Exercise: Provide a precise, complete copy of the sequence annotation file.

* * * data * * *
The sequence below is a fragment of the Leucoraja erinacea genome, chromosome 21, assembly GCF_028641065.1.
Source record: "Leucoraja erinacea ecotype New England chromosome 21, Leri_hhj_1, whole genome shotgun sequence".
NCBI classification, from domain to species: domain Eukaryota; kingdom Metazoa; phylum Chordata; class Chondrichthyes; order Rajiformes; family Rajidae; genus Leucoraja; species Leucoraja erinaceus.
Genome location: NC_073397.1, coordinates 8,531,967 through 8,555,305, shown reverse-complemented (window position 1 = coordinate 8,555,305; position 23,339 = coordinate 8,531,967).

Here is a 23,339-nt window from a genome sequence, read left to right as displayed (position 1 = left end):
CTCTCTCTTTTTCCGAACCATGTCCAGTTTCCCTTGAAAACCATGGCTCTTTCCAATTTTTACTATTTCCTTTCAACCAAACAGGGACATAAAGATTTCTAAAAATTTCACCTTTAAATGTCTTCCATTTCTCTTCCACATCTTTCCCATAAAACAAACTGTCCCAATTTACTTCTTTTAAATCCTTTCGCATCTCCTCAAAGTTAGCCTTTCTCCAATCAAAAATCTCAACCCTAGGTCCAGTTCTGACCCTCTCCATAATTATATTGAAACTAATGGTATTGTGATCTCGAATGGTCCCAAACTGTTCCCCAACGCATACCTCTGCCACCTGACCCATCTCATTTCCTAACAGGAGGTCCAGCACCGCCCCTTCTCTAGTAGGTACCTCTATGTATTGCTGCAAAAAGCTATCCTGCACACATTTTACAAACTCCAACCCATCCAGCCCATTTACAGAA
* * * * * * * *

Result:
The sequence below is a fragment of the Leucoraja erinacea genome, chromosome 21, assembly GCF_028641065.1.
Source record: "Leucoraja erinacea ecotype New England chromosome 21, Leri_hhj_1, whole genome shotgun sequence".
NCBI classification, from domain to species: domain Eukaryota; kingdom Metazoa; phylum Chordata; class Chondrichthyes; order Rajiformes; family Rajidae; genus Leucoraja; species Leucoraja erinaceus.
Genome location: NC_073397.1, coordinates 8,531,967 through 8,555,305, shown reverse-complemented (window position 1 = coordinate 8,555,305; position 23,339 = coordinate 8,531,967).

Here is a 23,339-nt window from a genome sequence, read left to right as displayed (position 1 = left end):
CTCTCTCTTTTTCCGAACCATGTCCAGTTTCCCTTGAAAACCATGGCTCTTTCCAATTTTTACTATTTCCTTTCAACCAAACAGGGACATAAAGATTTCTAAAAATTTCACCTTTAAATGTCTTCCATTTCTCTTCCACATCTTTCCCATAAAACAAACTGTCCCAATTTACTTCTTTTAAATCCTTTCGCATCTCCTCAAAGTTAGCCTTTCTCCAATCAAAAATCTCAACCCTAGGTCCAGTTCTGACCCTCTCCATAATTATATTGAAACTAATGGTATTGTGATCTCGAATGGTCCCAAACTGTTCCCCAACGCATACCTCTGCCACCTGACCCATCTCATTTCCTAACAGGAGGTCCAGCACCGCCCCTTCTCTAGTAGGTACCTCTATGTATTGCTGCAAAAAGCTATCCTGCACACATTTTACAAACTCCAACCCATCCAGCCCATTTACAGAA